I learned a lot about conducting from this episode of the excellent PBS series.
Filmed to commemorate the 40th anniversary of James Levine's debut as orchestral director of the Metropolitan Opera, this segment introduces us to an extremely bright and articulate teacher-conductor.
The maestro seems most at ease when he injects candor into coaching the likes of Placido Domingo -- whom I'd have thought would've had everything down pat by now -- and young, promising singers in his developing-artist workshops.
Autographing CD sets for members of an adoring public -- people who say things like, "Thanks for just being" and "You're a treasure; please take good care of yourself" -- Levine seems far more perfunctory and ill at ease.
Levine appears to have an incredible talent for bringing out the best in singers and musicians alike. We watch as his orchestral members transform from playing in a subdued way to performing with punctuation and ardor. I gained a lot of insight into what exactly a conductor can accomplish beyond just waving a baton!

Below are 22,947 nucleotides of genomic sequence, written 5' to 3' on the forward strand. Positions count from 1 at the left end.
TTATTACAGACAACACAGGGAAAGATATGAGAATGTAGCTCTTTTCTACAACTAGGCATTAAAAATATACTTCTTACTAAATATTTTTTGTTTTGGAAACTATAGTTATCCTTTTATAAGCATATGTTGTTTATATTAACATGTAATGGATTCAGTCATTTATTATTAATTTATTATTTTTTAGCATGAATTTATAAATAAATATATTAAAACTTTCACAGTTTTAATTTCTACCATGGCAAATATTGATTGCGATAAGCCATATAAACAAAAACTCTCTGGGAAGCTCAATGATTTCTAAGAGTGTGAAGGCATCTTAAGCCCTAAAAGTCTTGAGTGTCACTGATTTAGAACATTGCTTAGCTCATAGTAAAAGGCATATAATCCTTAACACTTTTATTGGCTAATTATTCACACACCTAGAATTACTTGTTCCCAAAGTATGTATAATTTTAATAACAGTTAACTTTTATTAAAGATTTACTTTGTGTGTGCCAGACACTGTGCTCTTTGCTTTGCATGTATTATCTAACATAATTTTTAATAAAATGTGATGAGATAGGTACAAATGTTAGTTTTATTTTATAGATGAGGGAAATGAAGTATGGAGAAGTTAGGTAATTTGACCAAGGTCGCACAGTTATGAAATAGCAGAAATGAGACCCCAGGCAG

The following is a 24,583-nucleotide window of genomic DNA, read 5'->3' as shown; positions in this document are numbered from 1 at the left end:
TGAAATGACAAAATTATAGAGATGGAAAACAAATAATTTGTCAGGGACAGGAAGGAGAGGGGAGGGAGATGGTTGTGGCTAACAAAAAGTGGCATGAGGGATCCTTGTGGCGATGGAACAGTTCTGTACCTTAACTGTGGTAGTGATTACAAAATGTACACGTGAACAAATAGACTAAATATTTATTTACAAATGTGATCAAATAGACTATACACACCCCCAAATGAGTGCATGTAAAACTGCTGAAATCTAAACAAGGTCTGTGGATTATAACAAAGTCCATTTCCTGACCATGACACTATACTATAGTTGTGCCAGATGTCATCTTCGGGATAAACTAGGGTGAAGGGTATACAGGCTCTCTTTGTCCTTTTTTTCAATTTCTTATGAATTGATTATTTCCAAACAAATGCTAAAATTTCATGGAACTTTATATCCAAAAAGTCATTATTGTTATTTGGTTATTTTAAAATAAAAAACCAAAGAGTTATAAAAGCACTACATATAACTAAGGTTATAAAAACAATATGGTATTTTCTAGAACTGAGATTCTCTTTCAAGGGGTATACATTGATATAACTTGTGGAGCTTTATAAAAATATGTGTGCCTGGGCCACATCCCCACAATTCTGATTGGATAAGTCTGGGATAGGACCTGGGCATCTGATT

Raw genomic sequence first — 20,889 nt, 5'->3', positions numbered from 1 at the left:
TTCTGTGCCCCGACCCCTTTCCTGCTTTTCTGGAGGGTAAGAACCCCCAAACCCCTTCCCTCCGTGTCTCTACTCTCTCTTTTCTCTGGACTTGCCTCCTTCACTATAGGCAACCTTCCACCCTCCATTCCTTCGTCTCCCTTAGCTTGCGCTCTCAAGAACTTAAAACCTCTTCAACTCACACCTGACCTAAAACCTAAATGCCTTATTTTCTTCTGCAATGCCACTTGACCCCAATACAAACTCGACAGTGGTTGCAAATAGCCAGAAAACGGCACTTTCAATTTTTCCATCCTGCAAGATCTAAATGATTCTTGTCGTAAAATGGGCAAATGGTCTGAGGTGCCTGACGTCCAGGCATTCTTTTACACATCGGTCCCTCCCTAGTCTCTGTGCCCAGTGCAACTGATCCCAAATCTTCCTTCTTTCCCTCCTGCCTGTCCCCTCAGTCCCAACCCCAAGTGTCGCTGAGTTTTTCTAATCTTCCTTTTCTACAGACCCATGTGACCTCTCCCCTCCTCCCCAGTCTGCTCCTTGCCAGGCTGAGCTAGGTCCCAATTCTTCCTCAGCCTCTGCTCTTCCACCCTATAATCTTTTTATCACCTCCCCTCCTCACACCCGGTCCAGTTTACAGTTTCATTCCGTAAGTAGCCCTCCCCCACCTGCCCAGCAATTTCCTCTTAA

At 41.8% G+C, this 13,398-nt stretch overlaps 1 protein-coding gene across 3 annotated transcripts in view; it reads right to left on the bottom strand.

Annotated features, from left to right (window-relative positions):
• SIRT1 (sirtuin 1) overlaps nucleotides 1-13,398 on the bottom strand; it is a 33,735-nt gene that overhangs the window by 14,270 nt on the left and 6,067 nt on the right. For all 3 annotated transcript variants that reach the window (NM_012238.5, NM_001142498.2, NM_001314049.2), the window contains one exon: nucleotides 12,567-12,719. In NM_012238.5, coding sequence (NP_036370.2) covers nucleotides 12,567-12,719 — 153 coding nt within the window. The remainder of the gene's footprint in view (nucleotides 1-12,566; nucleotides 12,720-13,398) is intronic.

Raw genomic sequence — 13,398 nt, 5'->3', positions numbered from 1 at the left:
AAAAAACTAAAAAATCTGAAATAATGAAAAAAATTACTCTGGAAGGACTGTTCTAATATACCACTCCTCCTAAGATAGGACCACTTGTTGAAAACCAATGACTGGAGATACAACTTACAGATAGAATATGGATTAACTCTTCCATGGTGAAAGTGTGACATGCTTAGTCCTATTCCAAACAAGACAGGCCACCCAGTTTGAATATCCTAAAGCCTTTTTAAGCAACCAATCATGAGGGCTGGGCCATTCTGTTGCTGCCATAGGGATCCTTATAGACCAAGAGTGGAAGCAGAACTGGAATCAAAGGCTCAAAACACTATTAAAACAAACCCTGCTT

Here you'll learn about "Jimmy's" precocious upbringing as an apparent only child in Cinncinati -- he was the son of suave band leader "Larry Lee" -- and his preternatural interest in and sensitivity to opera from a very early age. But we learn nothing about Levine's personal life beyond the age of 13 or so.
The portly and fuzzy-haired Levine comes across as being work-obsessed, though we are told little about his efforts outside of New York or the health problems that have absented him in recent years.
What we do glean is highly impressive, though, and we are treated to some great operatic excerpts.
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